Mean_GirlsThere are two opposing views regarding a particular aspect of female friendships. One folk belief suggests that truly beautiful girls tend to surround themselves with physically unattractive female friends, as this creates a contrast effect that accentuates their beauty. A second possibility is that women of roughly equal physical attractiveness tend to assort into same-sex friendships. Think of the teenage Cluelessmovies Mean Girls or Clueless for instantiations of this strategy. Which do you think is the operative reality?

In a recent paper published in Human Nature, April Bleske-Rechek and Melissa Lighthall explored this exact issue. They took separate photos of female friends, asked the women to rate themselves as well as their friends on looks, and then used raters to provide independent ratings of the women's physical attractiveness. Furthermore, they asked the women to provide a comparative rating of physical attractiveness between themselves and their female friends (i.e., which within a pair of friends is the more attractive one). The goal in this case was to see how the inequity of attractiveness within the friendship dyad would affect perceptions of mating rivalry.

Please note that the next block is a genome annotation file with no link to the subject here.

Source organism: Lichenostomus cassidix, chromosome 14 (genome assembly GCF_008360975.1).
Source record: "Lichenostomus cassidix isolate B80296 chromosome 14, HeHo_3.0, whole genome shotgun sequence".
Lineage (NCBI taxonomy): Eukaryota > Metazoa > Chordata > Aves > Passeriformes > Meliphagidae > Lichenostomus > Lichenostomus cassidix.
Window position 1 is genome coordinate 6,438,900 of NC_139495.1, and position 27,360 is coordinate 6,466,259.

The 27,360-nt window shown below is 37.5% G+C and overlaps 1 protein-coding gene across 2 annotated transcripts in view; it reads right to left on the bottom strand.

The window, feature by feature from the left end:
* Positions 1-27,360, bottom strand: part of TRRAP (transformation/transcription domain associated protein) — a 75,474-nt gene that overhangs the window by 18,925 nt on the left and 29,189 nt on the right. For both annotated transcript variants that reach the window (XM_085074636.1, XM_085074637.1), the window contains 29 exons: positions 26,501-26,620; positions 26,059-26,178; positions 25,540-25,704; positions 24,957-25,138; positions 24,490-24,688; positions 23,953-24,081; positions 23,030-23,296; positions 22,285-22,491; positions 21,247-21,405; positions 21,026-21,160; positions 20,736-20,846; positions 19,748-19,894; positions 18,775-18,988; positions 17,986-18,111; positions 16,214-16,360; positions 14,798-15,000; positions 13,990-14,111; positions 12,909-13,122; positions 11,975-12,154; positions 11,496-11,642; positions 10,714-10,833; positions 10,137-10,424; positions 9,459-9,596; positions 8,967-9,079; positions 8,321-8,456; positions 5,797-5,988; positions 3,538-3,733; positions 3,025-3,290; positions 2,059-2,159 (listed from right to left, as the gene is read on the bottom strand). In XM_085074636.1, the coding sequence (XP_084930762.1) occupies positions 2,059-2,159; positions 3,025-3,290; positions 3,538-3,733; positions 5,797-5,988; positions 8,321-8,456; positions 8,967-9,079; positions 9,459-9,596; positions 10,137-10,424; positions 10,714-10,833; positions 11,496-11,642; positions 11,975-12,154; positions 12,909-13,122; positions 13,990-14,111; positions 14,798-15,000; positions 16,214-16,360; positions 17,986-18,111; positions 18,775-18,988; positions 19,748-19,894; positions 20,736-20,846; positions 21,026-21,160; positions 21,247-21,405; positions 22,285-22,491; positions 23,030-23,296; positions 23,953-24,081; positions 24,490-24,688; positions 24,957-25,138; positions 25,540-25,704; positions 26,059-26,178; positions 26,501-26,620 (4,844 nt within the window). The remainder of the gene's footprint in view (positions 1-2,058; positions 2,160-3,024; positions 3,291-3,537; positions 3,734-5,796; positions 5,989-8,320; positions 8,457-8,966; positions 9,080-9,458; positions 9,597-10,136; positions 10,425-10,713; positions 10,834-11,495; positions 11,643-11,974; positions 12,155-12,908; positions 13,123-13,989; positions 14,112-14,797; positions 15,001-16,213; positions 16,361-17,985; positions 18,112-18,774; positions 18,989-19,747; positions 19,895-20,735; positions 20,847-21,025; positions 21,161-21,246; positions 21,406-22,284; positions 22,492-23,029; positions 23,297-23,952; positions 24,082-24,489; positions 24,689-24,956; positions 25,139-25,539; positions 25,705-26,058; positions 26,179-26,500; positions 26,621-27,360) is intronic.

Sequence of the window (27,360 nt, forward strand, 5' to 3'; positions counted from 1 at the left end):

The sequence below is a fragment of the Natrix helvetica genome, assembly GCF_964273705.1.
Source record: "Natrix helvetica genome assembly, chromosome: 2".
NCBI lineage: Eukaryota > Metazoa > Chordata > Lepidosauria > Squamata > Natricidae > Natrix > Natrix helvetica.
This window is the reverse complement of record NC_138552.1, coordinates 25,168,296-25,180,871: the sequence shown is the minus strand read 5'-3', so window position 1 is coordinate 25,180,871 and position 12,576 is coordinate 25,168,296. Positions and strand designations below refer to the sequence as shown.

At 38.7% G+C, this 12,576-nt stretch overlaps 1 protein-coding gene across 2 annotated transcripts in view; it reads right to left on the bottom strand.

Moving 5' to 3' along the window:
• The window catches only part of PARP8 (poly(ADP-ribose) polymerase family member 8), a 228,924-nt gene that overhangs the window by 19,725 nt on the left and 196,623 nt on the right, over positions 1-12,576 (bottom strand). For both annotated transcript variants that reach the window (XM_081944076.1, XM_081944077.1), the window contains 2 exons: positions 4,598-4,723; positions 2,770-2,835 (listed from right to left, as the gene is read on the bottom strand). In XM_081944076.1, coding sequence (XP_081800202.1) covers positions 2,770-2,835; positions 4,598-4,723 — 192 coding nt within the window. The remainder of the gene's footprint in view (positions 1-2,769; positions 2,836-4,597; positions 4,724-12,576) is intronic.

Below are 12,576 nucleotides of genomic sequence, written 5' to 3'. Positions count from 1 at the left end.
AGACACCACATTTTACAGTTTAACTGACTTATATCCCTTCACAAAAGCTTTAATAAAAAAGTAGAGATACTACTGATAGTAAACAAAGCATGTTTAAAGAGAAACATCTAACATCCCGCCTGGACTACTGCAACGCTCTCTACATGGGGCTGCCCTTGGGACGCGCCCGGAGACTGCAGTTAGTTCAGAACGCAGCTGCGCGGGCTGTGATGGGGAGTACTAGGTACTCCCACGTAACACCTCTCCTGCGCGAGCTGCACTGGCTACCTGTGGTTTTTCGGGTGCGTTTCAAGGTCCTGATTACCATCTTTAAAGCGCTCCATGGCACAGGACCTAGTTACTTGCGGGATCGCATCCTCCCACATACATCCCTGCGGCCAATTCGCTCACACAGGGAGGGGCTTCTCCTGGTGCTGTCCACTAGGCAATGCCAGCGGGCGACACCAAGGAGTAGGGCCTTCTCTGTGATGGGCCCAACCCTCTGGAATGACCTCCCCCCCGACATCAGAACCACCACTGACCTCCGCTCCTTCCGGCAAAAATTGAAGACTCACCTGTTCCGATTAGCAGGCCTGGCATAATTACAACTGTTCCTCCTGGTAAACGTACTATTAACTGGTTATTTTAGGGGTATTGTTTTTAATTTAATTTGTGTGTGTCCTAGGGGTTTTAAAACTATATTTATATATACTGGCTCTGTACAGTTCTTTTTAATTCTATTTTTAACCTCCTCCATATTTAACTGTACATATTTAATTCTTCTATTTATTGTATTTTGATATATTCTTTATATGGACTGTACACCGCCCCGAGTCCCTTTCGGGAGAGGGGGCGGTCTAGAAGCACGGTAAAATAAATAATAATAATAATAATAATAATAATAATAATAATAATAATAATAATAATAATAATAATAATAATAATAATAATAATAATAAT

Here are the key results:

(1) Women's self-ratings of physical attractiveness were positively correlated (r = 0.30, p < .05). In other words, there is a positive association between the self-perceived attractiveness ratings of women and that of their friends.

(2) Independent raters' ratings of physical attractiveness were also positively correlated and even more strongly than above (r = 0.61, p < .001). In other words, there is a positive association between the attractiveness ratings of women and their friends, as gauged by independent judges.

(3) Women who were the lesser attractive one within their friendship judged the more attractive friend as being a "stauncher" mating rival. In other words, even though pairs of friends are of roughly equal physical attractiveness, less attractive women construed their friends as mating rivals (more so than the other way around). One might imagine how such dynamics can create envy within same-sex female friendships. See my earlier post about the evolutionary roots of envy here.

You might recall my earlier posts wherein I discussed how people engage in matching when choosing mates, dogs, and cars (see here, here, and here). It would seem that one element that drives female friendships is a matching process based on physical attractiveness.

Have a good weekend. Ciao for now.

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About the Author

Gad Saad

Gad Saad, Ph.D., is a professor of marketing at Concordia University and the author of The Evolutionary Bases of Consumption and The Consuming Instinct.

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